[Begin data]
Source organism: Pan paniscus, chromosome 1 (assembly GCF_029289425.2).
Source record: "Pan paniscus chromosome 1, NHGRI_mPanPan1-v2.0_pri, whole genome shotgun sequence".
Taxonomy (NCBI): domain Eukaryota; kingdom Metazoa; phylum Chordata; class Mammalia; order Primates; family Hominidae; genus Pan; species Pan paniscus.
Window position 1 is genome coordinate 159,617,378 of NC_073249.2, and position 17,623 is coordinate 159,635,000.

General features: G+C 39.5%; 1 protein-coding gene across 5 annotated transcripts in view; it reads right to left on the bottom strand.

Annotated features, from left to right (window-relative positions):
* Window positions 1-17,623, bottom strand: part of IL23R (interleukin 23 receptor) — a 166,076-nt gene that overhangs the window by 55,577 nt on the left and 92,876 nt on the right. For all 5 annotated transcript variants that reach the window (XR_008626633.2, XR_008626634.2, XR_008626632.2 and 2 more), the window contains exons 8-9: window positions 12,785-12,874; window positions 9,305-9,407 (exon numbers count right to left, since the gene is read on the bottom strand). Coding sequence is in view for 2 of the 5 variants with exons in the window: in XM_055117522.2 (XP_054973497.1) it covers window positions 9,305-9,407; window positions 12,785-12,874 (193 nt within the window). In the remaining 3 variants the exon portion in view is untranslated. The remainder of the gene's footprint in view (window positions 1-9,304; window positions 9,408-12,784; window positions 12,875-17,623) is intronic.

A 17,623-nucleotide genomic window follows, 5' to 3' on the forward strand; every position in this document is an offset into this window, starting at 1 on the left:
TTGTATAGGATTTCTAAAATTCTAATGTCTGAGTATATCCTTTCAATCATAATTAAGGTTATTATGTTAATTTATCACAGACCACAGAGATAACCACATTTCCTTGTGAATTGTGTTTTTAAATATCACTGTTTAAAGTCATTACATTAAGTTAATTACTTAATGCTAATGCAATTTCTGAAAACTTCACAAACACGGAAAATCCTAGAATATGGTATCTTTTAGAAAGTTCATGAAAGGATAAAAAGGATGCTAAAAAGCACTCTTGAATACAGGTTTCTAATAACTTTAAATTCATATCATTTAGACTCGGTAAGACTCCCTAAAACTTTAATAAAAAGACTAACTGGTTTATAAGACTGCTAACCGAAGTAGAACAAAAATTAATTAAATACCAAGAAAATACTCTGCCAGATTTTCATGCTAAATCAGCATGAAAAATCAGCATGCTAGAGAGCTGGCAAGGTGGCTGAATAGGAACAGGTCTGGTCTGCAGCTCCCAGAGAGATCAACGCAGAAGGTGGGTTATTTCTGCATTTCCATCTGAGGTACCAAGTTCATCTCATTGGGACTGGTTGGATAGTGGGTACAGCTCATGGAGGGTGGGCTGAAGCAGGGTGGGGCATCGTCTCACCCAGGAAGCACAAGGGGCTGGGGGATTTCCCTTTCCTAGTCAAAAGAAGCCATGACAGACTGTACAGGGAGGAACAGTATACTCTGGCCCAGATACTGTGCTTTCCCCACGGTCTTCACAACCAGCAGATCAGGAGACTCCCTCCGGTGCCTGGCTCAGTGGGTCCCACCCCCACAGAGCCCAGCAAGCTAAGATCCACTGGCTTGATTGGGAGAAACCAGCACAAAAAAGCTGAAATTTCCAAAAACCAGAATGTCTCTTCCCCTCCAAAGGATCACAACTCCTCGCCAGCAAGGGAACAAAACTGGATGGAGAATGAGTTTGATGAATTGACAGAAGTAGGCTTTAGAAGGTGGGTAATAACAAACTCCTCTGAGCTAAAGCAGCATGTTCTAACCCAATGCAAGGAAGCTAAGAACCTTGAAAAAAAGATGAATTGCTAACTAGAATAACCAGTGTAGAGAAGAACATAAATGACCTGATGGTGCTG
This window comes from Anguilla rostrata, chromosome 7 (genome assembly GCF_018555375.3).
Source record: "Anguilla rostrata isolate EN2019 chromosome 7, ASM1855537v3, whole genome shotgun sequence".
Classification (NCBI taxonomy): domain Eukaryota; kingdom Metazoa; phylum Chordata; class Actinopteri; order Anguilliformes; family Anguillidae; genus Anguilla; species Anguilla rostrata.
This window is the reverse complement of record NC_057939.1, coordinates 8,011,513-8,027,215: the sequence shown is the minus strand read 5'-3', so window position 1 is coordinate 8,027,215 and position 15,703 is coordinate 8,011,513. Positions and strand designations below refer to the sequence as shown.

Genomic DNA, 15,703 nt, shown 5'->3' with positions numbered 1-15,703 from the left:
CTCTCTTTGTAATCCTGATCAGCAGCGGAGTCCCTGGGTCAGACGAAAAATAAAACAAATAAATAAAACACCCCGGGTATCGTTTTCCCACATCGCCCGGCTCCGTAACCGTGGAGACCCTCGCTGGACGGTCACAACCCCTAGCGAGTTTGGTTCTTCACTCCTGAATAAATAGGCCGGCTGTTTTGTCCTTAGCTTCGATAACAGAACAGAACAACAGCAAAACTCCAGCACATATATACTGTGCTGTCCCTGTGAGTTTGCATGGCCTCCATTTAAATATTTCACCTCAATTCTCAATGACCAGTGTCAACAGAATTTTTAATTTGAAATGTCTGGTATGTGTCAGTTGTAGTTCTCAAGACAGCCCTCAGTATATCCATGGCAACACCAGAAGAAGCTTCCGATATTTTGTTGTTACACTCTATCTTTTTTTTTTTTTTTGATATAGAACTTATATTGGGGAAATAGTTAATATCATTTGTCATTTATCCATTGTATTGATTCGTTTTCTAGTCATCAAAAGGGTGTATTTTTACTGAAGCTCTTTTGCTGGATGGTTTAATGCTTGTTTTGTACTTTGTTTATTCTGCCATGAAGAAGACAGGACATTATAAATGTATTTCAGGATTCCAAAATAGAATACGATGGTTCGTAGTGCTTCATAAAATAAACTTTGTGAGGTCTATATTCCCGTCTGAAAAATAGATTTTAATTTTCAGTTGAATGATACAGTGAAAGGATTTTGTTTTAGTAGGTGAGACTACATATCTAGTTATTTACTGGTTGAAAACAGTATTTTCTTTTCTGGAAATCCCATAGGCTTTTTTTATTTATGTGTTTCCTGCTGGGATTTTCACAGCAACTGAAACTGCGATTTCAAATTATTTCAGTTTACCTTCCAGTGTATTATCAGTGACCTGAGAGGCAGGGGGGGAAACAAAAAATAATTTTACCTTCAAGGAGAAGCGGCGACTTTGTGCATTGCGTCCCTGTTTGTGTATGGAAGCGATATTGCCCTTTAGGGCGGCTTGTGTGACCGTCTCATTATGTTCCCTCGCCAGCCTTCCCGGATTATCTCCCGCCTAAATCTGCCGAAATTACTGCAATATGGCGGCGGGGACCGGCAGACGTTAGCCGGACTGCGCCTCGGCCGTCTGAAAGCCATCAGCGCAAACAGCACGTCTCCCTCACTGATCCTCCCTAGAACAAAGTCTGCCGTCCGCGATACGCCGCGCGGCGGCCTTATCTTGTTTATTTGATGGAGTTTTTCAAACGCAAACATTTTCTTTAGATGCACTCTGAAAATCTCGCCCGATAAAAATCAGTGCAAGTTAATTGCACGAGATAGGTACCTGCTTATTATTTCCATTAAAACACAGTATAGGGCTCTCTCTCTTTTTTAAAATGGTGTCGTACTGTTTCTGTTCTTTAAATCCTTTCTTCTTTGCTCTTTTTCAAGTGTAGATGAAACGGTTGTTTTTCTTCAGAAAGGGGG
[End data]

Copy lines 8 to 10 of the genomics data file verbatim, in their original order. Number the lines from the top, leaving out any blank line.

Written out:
A 17,623-nucleotide genomic window follows, 5' to 3' on the forward strand; every position in this document is an offset into this window, starting at 1 on the left:
TTGTATAGGATTTCTAAAATTCTAATGTCTGAGTATATCCTTTCAATCATAATTAAGGTTATTATGTTAATTTATCACAGACCACAGAGATAACCACATTTCCTTGTGAATTGTGTTTTTAAATATCACTGTTTAAAGTCATTACATTAAGTTAATTACTTAATGCTAATGCAATTTCTGAAAACTTCACAAACACGGAAAATCCTAGAATATGGTATCTTTTAGAAAGTTCATGAAAGGATAAAAAGGATGCTAAAAAGCACTCTTGAATACAGGTTTCTAATAACTTTAAATTCATATCATTTAGACTCGGTAAGACTCCCTAAAACTTTAATAAAAAGACTAACTGGTTTATAAGACTGCTAACCGAAGTAGAACAAAAATTAATTAAATACCAAGAAAATACTCTGCCAGATTTTCATGCTAAATCAGCATGAAAAATCAGCATGCTAGAGAGCTGGCAAGGTGGCTGAATAGGAACAGGTCTGGTCTGCAGCTCCCAGAGAGATCAACGCAGAAGGTGGGTTATTTCTGCATTTCCATCTGAGGTACCAAGTTCATCTCATTGGGACTGGTTGGATAGTGGGTACAGCTCATGGAGGGTGGGCTGAAGCAGGGTGGGGCATCGTCTCACCCAGGAAGCACAAGGGGCTGGGGGATTTCCCTTTCCTAGTCAAAAGAAGCCATGACAGACTGTACAGGGAGGAACAGTATACTCTGGCCCAGATACTGTGCTTTCCCCACGGTCTTCACAACCAGCAGATCAGGAGACTCCCTCCGGTGCCTGGCTCAGTGGGTCCCACCCCCACAGAGCCCAGCAAGCTAAGATCCACTGGCTTGATTGGGAGAAACCAGCACAAAAAAGCTGAAATTTCCAAAAACCAGAATGTCTCTTCCCCTCCAAAGGATCACAACTCCTCGCCAGCAAGGGAACAAAACTGGATGGAGAATGAGTTTGATGAATTGACAGAAGTAGGCTTTAGAAGGTGGGTAATAACAAACTCCTCTGAGCTAAAGCAGCATGTTCTAACCCAATGCAAGGAAGCTAAGAACCTTGAAAAAAAGATGAATTGCTAACTAGAATAACCAGTGTAGAGAAGAACATAAATGACCTGATGGTGCTG
This window comes from Anguilla rostrata, chromosome 7 (genome assembly GCF_018555375.3).